A.  I met my sons, Sholom and Moshe, in Lvov during September, 1946. We talked a little about leaving the Soviet Union illegally but there was no concrete decision. They left the Soviet Union with my daughter and her husband after I left Lvov.

Q.  What reason did your children have to illegally exchange their motherland for some other country?

A.  On the basis of religious conviction, I raised my children in the religious path. While in Samarkand, Sholom and Moshe learned in the Yeshiva school run by the Chasids, and they were cut off from the influence of Soviet society. This brought them even closer to their religious outlook, and it was for this reason that they changed their motherland by leaving the Soviet Union illegally for abroad.

Q.  When did your children part from you?

A.  In the beginning of 1940, my oldest son, Sholom, suffered from a lung ailment and I sent him to stay with relatives in Odessa6. He was evacuated to Samarkand during the war and, in 1943, my second son went there as well.

Q.  List your acquaintances in Samarkand.

A.  ...7

Q. You had written contact with the people you just mentioned?

A.  No. I met them later in Moscow.

Q.  Didn’t your sons meet Shmuel Botvinikov in Samarkand? What influence did he have?

A.  My sons met him sometimes. He had no influence over them.

Q.  So who got them into Yeshiva?

A.  Many religious Jews lived in Samarkand and some of them ran the Yeshiva. My sons were Chassids and, as I understand, that’s how they settled in to learn.

I have read the above transcript of my words.



Signed: Dmitriev


8/24/47 12:20 p.m.

Q.  Describe life with the organization of religious Chasids in Moscow. What were their aims?

A.  Many members of Lubavitch lived in Moscow and belonged to the synagogue. Every so often, we held gatherings in private apartments to mark a religious holiday.

            These people strictly observed their religious customs, but were not involved in organizing religious activities for others.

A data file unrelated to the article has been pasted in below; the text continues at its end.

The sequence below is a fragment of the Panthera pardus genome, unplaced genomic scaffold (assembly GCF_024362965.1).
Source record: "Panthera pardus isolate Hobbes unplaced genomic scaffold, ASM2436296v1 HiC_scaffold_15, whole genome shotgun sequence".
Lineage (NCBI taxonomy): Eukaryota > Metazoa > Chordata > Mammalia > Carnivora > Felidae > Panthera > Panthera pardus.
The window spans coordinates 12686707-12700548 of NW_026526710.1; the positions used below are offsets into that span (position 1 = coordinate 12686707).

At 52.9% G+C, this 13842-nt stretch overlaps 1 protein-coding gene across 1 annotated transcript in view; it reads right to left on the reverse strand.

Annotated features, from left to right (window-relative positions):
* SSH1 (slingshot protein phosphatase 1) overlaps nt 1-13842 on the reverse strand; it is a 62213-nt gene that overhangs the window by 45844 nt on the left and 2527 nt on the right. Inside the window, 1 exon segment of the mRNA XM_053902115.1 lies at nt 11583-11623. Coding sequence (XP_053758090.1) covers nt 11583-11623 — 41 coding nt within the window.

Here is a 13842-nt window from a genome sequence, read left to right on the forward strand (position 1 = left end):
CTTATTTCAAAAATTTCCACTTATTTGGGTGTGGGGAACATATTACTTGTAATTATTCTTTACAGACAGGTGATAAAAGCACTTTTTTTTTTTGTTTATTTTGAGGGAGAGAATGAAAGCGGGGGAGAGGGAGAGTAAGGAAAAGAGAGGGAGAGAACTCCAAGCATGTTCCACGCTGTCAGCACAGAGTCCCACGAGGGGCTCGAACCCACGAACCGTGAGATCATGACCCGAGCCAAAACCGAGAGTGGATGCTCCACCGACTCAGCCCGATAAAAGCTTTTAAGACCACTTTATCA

Q.  Lies! This hearing has information that members of Lubavitch were very active in anti-Soviet activities. Why are you concealing it?

A.  I don’t know anything about it.

Q.  How were the Chassidim of Moscow able to raise children and educate adults according to their religion?

A.  The religious Jews teach their children separately. G. was invited to a few houses to teach children in the religious spirit, but there was no Cheder in Moscow.

Q.  What was your role in educating the young religious children of Moscow?

A.  I had no part in it.

I have read the above statement and it has been transcribed according to my testimony.


The hearing recessed at 16:20, continued at 20:20, finished at 24:20.


11/18/47 10:40hr

Q.  What do you find yourself guilty of?

A.  I find myself guilty of planning to exchange motherland Russia by traveling abroad illegally. To accomplish this, I traveled with my wife, Entariva Moiseeuna, to Lvov, in order to acquire false documents with which to cross the border between the Soviet Union and Poland.

            I also knew of the treasonous plans of my sons, Sholom and Moshe. They accomplished their mission and crossed the border.

Q.  You only admit guilt to this?

A.  I also admit my guilt of being a member of the Lubavitch group, surrounded by people who shared identical thoughts. I heard the practical resolutions and actions of the members of this illegal organization of Chassids to send religious Jews abroad.

Q.  To what country did these members of the illegal organization travel?

A.  To countries that operate according to capitalistic ideas. Religious Jews feel that such countries are more acceptable for religious Jews than the present Soviet Union.

The above statement was transcribed according to my testimony.



Signed by Dmitriev and Major ..., Deputy Army Prosecutor

Ended: 12:40

NOTES: The following notes are added by Rabbi Berel Levertov’s son, Rabbi Moshe, and are not part of the NKVD files.